Coach vows his name will be cleared
BOULDER, Colo. -- When Gary Barnett was hired to coach Colorado's football team five years ago, he was embraced as a disciplinarian who would end an era of loose recruiting practices and return the team to national prominence.
Now the coach is at the center of the school's biggest scandal in decades, perhaps ever.
Amid accusations that a boozy round of recruiting visits by high school prospects in 2001 ended in gang rape, Barnett faces a university investigation that was all but ordered by Colorado's governor.
The latest blow came this week when a striptease operator said he regularly sends lap-dancers to perform for Colorado athletes. The most recent performances were booked two weeks ago -- well after the rape allegations became public and just days after Barnett promised to step down if it was shown his staff had anything to do with what he called "tawdry" behavior by student-athletes.
To top it off, a former athletics official said Barnett seemed reluctant to crack down on entertaining recruits because it could give an advantage to other schools.
Barnett denies it all, telling The Associated Press he will be cleared by the investigation and disputes accusations in a federal lawsuit that the Boulder campus is a hostile place for women.
"I expect them to find that we have an exemplary program in every aspect," Barnett said.
The coach blames the players and students for the December 2001 party that led to the rape allegations and says he can't watch players and recruits 24 hours a day.
"No coach or any member of my staff had anything to do with that night," he said. "At no time did any coach take part in arranging, creating or encouraging a party of any sort. You just don't do that."
At 57, Barnett has led Colorado to a Big 12 Conference title and a BCS bowl game in his five seasons as head coach (his contract runs through 2006). When he took over from Rick Neuheisel in January 1999, his former players at Northwestern said Colorado was getting a new sheriff.
During the last two seasons, nine players were suspended for various violations of team rules, including curfew and behavior standards.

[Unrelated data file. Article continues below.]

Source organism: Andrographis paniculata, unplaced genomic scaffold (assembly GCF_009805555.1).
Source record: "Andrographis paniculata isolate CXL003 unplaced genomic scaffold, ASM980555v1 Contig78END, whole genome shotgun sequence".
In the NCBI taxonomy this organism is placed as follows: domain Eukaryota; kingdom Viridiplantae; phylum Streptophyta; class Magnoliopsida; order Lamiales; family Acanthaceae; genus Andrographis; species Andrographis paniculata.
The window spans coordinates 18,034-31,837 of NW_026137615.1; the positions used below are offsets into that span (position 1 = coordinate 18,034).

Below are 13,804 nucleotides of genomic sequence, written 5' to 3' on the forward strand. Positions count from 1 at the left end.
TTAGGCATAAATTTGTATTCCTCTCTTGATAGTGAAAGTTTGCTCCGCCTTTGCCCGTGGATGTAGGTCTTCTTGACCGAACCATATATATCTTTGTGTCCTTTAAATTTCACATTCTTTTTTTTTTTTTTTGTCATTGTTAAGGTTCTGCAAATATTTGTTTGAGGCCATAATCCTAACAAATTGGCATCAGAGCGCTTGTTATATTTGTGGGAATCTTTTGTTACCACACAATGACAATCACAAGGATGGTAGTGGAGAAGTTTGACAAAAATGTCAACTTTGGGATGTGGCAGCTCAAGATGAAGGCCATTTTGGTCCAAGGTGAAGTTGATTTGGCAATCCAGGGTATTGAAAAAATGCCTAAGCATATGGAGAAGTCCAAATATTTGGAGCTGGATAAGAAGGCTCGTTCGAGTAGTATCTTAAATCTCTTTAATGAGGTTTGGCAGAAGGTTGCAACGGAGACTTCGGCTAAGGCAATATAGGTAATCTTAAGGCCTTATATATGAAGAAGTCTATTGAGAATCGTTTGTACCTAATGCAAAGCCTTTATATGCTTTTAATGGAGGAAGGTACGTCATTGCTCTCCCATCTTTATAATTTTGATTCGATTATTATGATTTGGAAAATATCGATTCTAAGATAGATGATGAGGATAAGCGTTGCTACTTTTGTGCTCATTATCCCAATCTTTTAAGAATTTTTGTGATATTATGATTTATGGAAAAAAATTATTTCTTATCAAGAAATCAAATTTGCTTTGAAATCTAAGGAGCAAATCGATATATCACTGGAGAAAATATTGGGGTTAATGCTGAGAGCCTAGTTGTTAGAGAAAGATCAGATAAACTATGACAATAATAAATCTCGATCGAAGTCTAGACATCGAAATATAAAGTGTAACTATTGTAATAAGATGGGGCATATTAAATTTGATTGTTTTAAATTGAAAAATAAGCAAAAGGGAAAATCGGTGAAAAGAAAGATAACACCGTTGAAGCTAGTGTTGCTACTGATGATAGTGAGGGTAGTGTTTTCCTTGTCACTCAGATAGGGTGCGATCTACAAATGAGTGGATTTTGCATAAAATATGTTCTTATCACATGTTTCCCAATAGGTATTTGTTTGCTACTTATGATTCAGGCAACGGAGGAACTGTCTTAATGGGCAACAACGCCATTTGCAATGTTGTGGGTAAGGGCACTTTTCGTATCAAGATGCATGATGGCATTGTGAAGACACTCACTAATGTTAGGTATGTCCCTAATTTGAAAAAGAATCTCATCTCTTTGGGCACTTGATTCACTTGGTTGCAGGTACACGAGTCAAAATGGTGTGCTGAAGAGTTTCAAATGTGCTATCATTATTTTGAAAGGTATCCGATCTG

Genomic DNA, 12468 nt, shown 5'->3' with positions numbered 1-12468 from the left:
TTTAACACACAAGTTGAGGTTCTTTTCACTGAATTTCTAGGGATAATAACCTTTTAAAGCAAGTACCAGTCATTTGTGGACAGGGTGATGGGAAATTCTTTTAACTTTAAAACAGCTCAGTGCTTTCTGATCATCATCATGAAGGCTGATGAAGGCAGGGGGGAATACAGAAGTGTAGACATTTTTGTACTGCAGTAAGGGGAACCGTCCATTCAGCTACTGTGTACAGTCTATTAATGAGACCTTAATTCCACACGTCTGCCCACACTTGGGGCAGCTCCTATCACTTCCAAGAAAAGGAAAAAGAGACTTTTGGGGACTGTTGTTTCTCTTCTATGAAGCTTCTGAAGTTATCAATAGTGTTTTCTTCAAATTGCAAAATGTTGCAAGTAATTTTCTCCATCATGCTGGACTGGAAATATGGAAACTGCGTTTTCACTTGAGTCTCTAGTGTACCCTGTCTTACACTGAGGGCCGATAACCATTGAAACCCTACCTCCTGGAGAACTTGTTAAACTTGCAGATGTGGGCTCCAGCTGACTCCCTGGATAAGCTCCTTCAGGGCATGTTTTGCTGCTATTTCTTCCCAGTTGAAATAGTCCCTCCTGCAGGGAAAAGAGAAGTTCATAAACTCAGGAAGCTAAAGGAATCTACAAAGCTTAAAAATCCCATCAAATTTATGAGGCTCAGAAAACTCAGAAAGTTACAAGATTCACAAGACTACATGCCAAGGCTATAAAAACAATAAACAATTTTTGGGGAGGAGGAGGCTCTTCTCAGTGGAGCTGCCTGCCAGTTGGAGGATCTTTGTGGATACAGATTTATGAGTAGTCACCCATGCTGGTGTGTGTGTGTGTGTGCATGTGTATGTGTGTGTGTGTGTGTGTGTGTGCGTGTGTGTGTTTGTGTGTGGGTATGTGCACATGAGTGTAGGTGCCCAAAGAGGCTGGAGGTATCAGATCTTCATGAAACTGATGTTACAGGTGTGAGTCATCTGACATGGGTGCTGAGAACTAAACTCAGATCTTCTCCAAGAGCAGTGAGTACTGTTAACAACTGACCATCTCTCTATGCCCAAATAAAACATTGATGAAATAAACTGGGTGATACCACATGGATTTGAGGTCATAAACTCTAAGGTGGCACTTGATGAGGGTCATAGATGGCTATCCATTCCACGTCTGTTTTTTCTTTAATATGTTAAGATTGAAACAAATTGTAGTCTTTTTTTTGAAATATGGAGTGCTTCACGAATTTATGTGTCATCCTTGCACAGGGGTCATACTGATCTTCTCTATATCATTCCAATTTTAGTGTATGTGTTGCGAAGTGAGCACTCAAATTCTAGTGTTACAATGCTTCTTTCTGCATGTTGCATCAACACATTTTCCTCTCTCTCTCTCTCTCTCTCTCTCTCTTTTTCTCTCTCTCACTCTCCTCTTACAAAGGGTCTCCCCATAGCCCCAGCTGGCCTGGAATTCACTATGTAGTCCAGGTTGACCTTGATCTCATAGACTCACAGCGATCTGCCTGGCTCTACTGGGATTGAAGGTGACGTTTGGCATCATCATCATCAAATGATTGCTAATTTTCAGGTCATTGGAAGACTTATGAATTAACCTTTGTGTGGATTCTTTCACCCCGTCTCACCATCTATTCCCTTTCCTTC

"Coach Barnett is such a stickler," receiver D.J. Hackett said. "He's really strict on rules and stuff."
Still, Barnett had his share of controversy even before becoming head coach at Colorado.
He led Northwestern to a pair of Big Ten titles and a Rose Bowl berth after the 1995 season. He was also there during a betting scandal in which four football players were indicted and accused of lying about gambling and point-shaving activities.
Their coach was not implicated. Barnett later called the scandal a "tremendous betrayal" by the players.
Barnett was also with the Colorado program as an assistant coach during some if its darkest days. Between 1986 and 1988, players were accused of crimes ranging from drunken driving to serial rape, and the school was featured in a Sports Illustrated cover story that still brings bitter memories.
Barnett himself wasn't criticized during that mess, which tarnished the tenure of head coach Bill McCartney but didn't stop the Buffs from winning a national championship in 1990.
Since then, the program has been slapped with two years of NCAA probation for violations that occurred mostly under Neuheisel. The problems included illegal contact with recruits and excessive reimbursement for recruits' travel and entertainment expenses. Barnett was cited for two minor violations.
Much more serious are the accusations leveled in federal lawsuits filed by three women who say they were raped during or after the 2001 off-campus recruiting party. The suit accuses the program and university of fostering an environment in which women are routinely sexually harassed, which would violate federal bans on gender discrimination in colleges.
No players or recruits were charged. But Boulder County's top prosecutor accused the university in a deposition of using sex as a recruiting tool. The school is appointing a panel to investigate, and the criminal investigation has been reopened.
The party took place during what Barnett calls a brief period of free time that recruits spend with their student sponsors.
"Their day is packed," he said. "As coaches, we're involved with them all but 3½ hours every day. And for those 3½ hours they're with one of our players, one-on-one. You try to eliminate as much risk as you can."
Still, for coaches to be with recruits 24 hours a day "would not be a college experience," Barnett said.
Barnett insists he responded properly when the rape accusations first surfaced. He imposed a 1 a.m. curfew on recruits and required their player hosts to sign a pledge to keep recruits from being exposed to inappropriate behavior, including underage drinking.
"It's obviously been working pretty well," Barnett said. "And the other way worked pretty well until one night."
Colorado's former senior associate athletic director, Robert Chichester, suggests otherwise. In his deposition in one of the lawsuits, he said Barnett seemed unwilling to set a tone of intolerance toward rowdiness during recruiting visits.
Chichester, now athletic director at the University of California, Irvine, characterized Barnett's position as: "If [players] weren't taking [recruits] out and partying, that it would be a recruiting disadvantage. ... If alcohol happened to be there, Coach Barnett never really voiced an opinion to me that that was objectionable."
For his part, Barnett insists he and his staff are in "complete control" of the program.
Asked about his promise he would resign if the probe turns up evidence of involvement, Barnett said, "There won't be. There won't be."
Copyright 2004 by The Associated Press
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